To assess the utility of this approach in a real-world application, we used the provided GWAS data as set 1 and the provided WGS data as set 2. Using the procedures described herein, we imputed WGS data for all odd-numbered autosomes into 408 individuals (227 with sequence data and 181 without sequence data) from 16 pedigrees containing sequenced individuals. In individuals who were not sequenced, we imputed 1.66 × 109 and 1.09 × 108 homozygous and heterozygous genotypes, respectively, an average of 9.17 × 106 and 6.00 × 105 imputed homozygous and heterozygous genotypes per individual, respectively. This represents a 132% return on investment per sequenced diploid genotype in these pedigrees.

Discussion

We have developed a method for imputing WGS data in arbitrarily shaped pedigrees using a GWAS framework. As a step toward achieving this, we have developed a heuristic method to phase whole chromosomes in arbitrarily shaped multigenerational pedigrees. Our approach differs from previous approaches in that it organizes chromosomes according to the number of rounds of meiosis they have experienced in the pedigree and implements distinct strategies for phasing and identification of recombination events for these chromosomes.

In this study, we applied no filters for markers that display genotyping errors in trios, have de novo mutations within the pedigree or overlap copy number variable regions. When comparing imputed WGS data with known genotypes, 61,360 of 700,423 (8.8%) markers with at least one incorrect imputed diploid genotype fell within copy number variable regions previously identified in individuals within the GAW18 dataset [10], a clear enrichment compared to the 6.8% expected to fall into these regions by chance based on the portion of these chromosomes that were variable on a per nucleotide basis (p = 2.47 × 10−323, two-sided binomial test). More strikingly, 37.4% fell within regions reported in the Database of Genomic Variants [11]. Therefore, evidence suggests that this approach would be improved by incorporating structural variation.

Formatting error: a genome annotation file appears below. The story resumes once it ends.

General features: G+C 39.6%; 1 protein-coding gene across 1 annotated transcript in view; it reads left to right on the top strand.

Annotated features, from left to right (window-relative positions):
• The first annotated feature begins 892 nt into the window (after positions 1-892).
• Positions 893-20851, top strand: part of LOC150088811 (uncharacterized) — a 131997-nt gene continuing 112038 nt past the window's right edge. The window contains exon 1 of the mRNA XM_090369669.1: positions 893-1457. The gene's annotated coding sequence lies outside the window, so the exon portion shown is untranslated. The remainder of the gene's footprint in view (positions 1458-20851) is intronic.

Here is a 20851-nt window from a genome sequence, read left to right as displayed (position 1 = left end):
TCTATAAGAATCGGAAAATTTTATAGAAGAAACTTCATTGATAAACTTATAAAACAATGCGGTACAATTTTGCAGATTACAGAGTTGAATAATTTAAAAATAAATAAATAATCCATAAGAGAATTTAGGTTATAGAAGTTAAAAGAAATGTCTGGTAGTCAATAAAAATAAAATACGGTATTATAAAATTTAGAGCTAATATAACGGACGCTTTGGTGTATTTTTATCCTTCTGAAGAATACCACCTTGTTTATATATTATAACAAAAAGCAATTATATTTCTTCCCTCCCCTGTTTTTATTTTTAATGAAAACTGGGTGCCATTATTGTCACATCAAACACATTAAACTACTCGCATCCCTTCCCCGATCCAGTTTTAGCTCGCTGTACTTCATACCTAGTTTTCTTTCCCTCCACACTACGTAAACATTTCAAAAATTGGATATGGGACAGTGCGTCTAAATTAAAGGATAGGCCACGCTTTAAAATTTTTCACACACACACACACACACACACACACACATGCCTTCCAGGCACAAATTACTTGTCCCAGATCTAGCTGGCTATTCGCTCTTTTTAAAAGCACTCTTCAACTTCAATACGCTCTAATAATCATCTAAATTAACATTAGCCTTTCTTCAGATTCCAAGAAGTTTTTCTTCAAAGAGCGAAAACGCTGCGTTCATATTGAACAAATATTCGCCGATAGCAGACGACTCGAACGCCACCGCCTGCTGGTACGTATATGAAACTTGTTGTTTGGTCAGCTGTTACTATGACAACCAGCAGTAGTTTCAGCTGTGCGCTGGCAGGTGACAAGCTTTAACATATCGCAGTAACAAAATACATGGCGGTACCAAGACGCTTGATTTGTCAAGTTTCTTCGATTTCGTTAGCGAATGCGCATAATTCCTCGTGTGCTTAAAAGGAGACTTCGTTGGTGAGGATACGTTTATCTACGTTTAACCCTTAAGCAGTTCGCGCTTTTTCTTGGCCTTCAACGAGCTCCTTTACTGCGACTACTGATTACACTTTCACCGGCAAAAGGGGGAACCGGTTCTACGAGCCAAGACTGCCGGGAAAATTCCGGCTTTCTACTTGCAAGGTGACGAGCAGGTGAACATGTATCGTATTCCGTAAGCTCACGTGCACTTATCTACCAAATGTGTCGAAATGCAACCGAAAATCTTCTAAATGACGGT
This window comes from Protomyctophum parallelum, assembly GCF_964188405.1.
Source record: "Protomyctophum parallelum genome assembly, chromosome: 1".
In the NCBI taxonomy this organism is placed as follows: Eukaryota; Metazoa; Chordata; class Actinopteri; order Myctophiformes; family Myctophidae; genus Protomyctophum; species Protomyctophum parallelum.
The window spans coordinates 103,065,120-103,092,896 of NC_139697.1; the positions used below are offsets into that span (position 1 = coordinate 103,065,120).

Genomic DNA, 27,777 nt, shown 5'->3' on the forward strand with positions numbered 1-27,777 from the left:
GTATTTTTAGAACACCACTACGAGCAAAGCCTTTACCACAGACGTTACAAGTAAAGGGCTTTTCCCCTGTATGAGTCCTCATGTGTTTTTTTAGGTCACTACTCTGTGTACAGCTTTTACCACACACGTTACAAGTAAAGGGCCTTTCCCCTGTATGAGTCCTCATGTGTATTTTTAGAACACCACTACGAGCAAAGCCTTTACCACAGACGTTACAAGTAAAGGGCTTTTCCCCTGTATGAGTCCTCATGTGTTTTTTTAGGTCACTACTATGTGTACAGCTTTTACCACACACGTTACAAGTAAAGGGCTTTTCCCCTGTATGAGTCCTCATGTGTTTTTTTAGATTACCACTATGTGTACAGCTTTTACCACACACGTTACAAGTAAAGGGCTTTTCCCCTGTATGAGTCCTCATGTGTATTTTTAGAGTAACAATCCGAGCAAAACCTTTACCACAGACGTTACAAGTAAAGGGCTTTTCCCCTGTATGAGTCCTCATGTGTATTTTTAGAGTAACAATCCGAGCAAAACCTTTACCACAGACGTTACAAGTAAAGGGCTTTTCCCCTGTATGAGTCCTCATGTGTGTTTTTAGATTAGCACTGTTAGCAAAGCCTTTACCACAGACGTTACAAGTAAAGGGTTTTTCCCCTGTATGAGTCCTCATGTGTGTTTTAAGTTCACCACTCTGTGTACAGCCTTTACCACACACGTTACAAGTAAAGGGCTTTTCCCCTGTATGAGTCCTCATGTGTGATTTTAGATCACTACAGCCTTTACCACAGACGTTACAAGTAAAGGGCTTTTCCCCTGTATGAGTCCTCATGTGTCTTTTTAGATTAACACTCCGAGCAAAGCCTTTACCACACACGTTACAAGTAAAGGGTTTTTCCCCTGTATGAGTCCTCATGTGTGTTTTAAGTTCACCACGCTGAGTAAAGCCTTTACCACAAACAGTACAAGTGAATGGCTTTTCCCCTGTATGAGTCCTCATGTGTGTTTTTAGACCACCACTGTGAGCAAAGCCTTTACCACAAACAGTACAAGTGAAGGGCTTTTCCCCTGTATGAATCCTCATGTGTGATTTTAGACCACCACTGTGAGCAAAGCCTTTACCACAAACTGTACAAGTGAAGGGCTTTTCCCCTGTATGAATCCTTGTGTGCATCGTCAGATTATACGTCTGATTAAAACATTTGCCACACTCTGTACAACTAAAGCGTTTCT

Our method requires all individuals within a pedigree to have set 1 genotyping data. Given this, MCMC methods are likely to be superior for imputation in pedigrees with many or key missing individuals. However, in pedigrees with complete set 1 data, the method described herein imputes across all segments that are identical by descent with nearly perfect accuracy. The described masking experiment ran in 7 minutes for chromosome 1 in pedigree 47 on a Lenovo ThinkStation S20 with an Intel Xeon 2.40 GHz CPU. All procedures described in this manuscript were run on this same machine. Thus, this approach is computationally feasible for small laboratories. Taken together, in pedigrees with complete data, the described method is highly accurate and computationally feasible and considers all chromosomal segments that are identical by descent within the pedigree.

Conclusions

We have developed an accurate and computationally feasible method for phasing and imputation in large arbitrarily shaped multigenerational pedigrees. In pedigrees with a complete GWAS framework data, this method is able to impute genotypes across all IBD segments within the pedigree. Our results show that an imputation strategy based on genetic phasing of GWAS data can be a successful approach to imputation in multigenerational pedigrees.

Declarations

Acknowledgements

We thank the participants of the San Antonio Family Studies (San Antonio Family Heart Study and San Antonio Family Diabetes/Gallbladder Study). We also thank the current and past investigators and staff of these studies and those of the Type 2 Diabetes Genetic Exploration by Next-generation sequencing in Ethnic Samples (T2D-GENES) Consortium for providing the data. The Genetic Analysis Workshop 18 (GAW18) WGS data were provided by the T2D-GENES Consortium, which is supported by National Institutes of Health (NIH) grants U01 DK085524, U01 DK085584, U01 DK085501, U01 DK085526, and U01 DK085545. The other genetic and phenotypic data for GAW18 were provided by the San Antonio Family Heart Study and San Antonio Family Diabetes/Gallbladder Study, which are supported by NIH grants P01 HL045222, R01 DK047482, and R01 DK053889. The GAW is supported by NIH grant R01 GM031575.

This article has been published as part of BMC Proceedings Volume 8 Supplement 1, 2014: Genetic Analysis Workshop 18. The full contents of the supplement are available online at http://www.biomedcentral.com/bmcproc/supplements/8/S1. Publication charges for this supplement were funded by the Texas Biomedical Research Institute.

Authors’ Affiliations

(1)
Department of Cellular and Structural Biology, University of Texas Health Science Center at San Antonio, 7702 Floyd Curl Road, San Antonio, TX 78229, USA
(2)
Department of Medicine/Clinical Epidemiology, University of Texas Health Science Center at San Antonio, 7702 Floyd Curl Road, San Antonio, TX 78229, USA

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Copyright

© Blackburn et al.; licensee BioMed Central Ltd. 2014

This article is published under license to BioMed Central Ltd. This is an Open Access article distributed under the terms of the Creative Commons Attribution License (http://creativecommons.org/licenses/by/2.0), which permits unrestricted use, distribution, and reproduction in any medium, provided the original work is properly cited. The Creative Commons Public Domain Dedication waiver (http://creativecommons.org/publicdomain/zero/1.0/) applies to the data made available in this article, unless otherwise stated.